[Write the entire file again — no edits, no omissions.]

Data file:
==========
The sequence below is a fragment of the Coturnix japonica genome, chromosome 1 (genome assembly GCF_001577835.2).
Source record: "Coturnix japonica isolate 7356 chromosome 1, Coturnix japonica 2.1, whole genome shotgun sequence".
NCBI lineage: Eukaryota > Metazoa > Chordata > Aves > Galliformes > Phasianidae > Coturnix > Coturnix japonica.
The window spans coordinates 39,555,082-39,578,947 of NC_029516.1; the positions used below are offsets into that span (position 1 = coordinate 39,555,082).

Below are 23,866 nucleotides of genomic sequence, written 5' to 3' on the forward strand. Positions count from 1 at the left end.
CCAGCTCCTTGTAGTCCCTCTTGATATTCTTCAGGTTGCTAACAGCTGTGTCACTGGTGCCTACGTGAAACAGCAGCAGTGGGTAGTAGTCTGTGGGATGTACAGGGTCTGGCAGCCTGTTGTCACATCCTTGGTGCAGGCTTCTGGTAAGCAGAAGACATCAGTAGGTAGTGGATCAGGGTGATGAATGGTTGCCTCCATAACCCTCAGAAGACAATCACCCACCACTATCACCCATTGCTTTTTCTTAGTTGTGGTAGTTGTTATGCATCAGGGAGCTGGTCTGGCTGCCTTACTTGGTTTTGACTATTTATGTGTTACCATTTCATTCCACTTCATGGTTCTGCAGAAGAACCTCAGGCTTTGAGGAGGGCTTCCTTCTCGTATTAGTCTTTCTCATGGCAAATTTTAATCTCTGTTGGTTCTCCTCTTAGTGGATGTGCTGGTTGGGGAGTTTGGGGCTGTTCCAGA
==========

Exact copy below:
The sequence below is a fragment of the Coturnix japonica genome, chromosome 1 (genome assembly GCF_001577835.2).
Source record: "Coturnix japonica isolate 7356 chromosome 1, Coturnix japonica 2.1, whole genome shotgun sequence".
NCBI lineage: Eukaryota > Metazoa > Chordata > Aves > Galliformes > Phasianidae > Coturnix > Coturnix japonica.
The window spans coordinates 39,555,082-39,578,947 of NC_029516.1; the positions used below are offsets into that span (position 1 = coordinate 39,555,082).

Below are 23,866 nucleotides of genomic sequence, written 5' to 3' on the forward strand. Positions count from 1 at the left end.
CCAGCTCCTTGTAGTCCCTCTTGATATTCTTCAGGTTGCTAACAGCTGTGTCACTGGTGCCTACGTGAAACAGCAGCAGTGGGTAGTAGTCTGTGGGATGTACAGGGTCTGGCAGCCTGTTGTCACATCCTTGGTGCAGGCTTCTGGTAAGCAGAAGACATCAGTAGGTAGTGGATCAGGGTGATGAATGGTTGCCTCCATAACCCTCAGAAGACAATCACCCACCACTATCACCCATTGCTTTTTCTTAGTTGTGGTAGTTGTTATGCATCAGGGAGCTGGTCTGGCTGCCTTACTTGGTTTTGACTATTTATGTGTTACCATTTCATTCCACTTCATGGTTCTGCAGAAGAACCTCAGGCTTTGAGGAGGGCTTCCTTCTCGTATTAGTCTTTCTCATGGCAAATTTTAATCTCTGTTGGTTCTCCTCTTAGTGGATGTGCTGGTTGGGGAGTTTGGGGCTGTTCCAGA